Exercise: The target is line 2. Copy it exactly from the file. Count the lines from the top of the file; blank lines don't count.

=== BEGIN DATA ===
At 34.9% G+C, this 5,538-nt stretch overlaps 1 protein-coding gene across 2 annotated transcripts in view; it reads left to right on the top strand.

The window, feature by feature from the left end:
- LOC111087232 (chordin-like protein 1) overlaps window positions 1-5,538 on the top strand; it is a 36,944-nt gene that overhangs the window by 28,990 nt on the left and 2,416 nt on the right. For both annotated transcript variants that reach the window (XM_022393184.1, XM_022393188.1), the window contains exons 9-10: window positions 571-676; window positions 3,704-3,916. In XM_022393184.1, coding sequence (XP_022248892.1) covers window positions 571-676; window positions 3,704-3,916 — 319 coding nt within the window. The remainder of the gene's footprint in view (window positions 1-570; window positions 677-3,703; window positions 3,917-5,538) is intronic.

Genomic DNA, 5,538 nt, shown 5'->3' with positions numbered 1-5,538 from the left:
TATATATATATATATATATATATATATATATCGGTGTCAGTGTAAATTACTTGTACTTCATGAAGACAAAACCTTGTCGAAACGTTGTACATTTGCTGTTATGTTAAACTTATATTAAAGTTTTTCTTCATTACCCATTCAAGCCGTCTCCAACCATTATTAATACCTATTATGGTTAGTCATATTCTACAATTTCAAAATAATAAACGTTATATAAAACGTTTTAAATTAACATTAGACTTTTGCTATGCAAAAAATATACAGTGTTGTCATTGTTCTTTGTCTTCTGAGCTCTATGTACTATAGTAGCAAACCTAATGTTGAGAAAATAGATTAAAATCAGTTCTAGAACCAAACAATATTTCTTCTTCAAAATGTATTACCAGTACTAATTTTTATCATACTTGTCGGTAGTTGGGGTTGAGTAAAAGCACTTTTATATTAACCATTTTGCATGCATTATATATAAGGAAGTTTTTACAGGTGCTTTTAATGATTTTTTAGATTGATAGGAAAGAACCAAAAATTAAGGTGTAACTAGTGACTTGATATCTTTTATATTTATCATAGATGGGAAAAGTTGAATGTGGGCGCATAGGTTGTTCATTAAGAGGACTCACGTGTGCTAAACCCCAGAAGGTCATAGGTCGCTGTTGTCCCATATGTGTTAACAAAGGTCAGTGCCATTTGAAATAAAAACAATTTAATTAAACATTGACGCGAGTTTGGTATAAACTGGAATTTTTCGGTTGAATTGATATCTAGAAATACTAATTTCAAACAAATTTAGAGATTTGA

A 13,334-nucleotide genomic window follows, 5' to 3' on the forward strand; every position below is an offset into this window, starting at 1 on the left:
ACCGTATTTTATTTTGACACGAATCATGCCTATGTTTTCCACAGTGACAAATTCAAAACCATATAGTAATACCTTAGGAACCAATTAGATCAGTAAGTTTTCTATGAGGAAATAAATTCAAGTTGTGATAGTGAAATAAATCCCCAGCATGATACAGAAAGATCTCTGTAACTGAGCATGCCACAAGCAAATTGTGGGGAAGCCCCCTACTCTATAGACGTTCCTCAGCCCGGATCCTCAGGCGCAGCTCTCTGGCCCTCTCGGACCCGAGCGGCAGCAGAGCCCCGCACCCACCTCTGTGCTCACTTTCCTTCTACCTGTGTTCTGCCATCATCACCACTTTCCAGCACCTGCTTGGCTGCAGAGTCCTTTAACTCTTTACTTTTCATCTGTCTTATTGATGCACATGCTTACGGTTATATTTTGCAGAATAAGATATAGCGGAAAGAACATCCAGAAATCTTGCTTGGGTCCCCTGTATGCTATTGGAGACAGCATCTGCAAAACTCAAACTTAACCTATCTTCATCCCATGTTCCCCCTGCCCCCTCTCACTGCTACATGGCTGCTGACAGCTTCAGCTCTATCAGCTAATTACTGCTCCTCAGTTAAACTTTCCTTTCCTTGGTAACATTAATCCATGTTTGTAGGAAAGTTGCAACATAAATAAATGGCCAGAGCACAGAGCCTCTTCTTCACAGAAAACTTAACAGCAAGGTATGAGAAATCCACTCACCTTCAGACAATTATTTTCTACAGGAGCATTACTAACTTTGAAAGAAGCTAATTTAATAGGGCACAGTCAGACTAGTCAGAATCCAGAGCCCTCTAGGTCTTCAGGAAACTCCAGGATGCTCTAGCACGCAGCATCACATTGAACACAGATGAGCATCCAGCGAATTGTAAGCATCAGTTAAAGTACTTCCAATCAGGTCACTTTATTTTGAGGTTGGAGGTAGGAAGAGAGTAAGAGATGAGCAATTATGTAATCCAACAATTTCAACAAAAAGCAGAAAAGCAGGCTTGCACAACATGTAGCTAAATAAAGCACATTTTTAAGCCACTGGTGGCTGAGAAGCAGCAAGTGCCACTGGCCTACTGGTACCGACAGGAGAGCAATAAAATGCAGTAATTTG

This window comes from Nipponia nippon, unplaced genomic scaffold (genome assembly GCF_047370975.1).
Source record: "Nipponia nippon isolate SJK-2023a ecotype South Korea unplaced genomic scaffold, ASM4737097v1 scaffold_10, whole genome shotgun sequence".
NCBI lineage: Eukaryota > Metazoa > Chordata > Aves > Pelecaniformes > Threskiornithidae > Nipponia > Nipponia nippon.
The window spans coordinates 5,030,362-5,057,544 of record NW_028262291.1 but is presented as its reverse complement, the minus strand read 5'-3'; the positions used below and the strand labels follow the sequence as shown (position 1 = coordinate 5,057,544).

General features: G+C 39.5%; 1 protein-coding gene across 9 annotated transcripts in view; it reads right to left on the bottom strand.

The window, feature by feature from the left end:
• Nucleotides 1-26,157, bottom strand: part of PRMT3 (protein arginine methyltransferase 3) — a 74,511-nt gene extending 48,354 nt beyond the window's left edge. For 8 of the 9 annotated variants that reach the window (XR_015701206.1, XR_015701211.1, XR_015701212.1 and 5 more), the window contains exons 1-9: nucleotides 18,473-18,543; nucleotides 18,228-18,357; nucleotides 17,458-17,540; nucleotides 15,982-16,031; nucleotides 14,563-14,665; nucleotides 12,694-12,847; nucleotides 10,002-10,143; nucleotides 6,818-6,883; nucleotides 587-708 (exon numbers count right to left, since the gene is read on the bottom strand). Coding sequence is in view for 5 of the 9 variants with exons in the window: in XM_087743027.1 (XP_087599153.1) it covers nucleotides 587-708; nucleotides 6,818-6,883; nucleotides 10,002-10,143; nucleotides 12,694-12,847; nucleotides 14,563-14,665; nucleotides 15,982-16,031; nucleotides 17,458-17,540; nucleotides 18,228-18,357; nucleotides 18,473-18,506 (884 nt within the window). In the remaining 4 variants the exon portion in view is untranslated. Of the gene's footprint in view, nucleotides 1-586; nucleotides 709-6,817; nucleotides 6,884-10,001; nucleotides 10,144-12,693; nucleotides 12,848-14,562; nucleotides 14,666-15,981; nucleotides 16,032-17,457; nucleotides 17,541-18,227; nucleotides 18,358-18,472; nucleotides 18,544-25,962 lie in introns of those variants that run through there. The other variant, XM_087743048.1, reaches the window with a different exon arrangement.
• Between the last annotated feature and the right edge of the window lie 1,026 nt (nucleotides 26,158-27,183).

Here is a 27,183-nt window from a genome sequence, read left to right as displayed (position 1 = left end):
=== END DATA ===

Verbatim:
The window, feature by feature from the left end: